Book Biz: Chicago Book Expo 2016, Not Exactly New York (thank God)

After skipping the last six or seven NYC Book Expos I was anxious to see what the 2016 Chicago version would be like.

Frankly, I liked it.

Sure, the energy level on the floor wasn’t actually a buzz. At times it seemed more like a snore. The hall seemed to clear out an hour or two before the show closed, and even during the mid afternoon many attendees seemed a bit Zombie-like, dutifully trolling the aisles, tote bags, which two hours earlier had been empty, now overflowing with books, dangling just centimeters above the carpet, their carrier’s shoulders sagging and weary.

Kind of quiet an hour before opening.

I was there to reconnect, if only with a hand-shake to renew our friendship, with publishers who’d built substantial markets without the help of James Patterson or J.K. Rowling. To label them as niche or regional publishers underestimates their consistent sales and voluminous backlists. Those I admire and appreciate are those that began their journey with a passion not to sell books but to fill a vacuum in the content pantheon. They not only recognized a market, it was a market that interested them, which meant they most likely understood that their customers, their readers, were hungry for the same titles they themselves would buy.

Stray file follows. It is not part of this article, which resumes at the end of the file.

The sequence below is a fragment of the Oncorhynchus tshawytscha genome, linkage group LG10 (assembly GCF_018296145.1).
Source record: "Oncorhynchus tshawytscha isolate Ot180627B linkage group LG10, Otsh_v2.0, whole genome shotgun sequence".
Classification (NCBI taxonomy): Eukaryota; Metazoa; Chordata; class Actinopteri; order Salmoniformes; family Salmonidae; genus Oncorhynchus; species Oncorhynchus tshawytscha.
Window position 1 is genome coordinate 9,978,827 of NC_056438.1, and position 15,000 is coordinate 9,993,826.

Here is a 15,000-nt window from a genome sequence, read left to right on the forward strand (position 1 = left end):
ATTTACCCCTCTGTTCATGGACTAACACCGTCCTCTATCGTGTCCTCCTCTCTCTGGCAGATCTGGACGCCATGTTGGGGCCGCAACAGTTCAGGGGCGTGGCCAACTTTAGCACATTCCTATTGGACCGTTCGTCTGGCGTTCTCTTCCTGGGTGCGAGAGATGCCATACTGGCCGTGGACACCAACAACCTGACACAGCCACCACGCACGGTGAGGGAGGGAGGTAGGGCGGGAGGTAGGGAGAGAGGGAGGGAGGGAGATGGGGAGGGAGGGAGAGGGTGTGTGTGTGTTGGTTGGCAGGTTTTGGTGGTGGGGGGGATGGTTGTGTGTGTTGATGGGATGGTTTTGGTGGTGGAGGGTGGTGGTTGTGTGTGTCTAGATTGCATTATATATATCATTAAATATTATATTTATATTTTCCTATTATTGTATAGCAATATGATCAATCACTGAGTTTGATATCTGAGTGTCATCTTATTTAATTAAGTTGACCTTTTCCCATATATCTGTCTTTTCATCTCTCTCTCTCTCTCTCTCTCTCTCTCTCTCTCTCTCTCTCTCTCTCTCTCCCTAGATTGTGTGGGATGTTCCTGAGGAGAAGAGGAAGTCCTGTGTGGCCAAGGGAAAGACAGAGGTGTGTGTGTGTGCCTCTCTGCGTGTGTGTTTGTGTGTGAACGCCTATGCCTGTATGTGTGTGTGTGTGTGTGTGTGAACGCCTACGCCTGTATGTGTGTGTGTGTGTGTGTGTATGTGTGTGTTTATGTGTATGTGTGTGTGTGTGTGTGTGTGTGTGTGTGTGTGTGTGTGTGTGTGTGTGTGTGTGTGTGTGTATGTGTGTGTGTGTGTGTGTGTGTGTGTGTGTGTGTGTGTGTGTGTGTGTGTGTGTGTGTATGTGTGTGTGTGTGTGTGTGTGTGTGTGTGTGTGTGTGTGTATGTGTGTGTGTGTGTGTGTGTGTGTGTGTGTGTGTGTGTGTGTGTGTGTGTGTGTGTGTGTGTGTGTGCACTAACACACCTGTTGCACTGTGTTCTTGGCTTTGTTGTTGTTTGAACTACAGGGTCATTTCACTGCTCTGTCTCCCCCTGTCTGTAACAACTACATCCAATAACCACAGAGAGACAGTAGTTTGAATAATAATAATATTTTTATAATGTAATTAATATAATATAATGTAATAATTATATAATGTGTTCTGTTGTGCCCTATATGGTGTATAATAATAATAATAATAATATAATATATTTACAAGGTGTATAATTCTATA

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After so many years in the industry and dozens of ABAs and BEAs well behind me, I’ve come to appreciate the sheer magnitude of our industry. Young bloggers and pundits offer grave observations about whatever facet of book selling they understand, but the truth is it’s just that: a facet. We are blind people running our fingers over an elephant, wildly and loudly defining what we can’t even imagine.

As the Expo wound down, the East Coast syndicate pronounced the event DOA. They bemoaned the scale of the exhibits (apparently less is never more), decreased attendance (sniffing that even the Starbucks line was manageable), calling the zeitgeist on the floor “tumbleweedy”.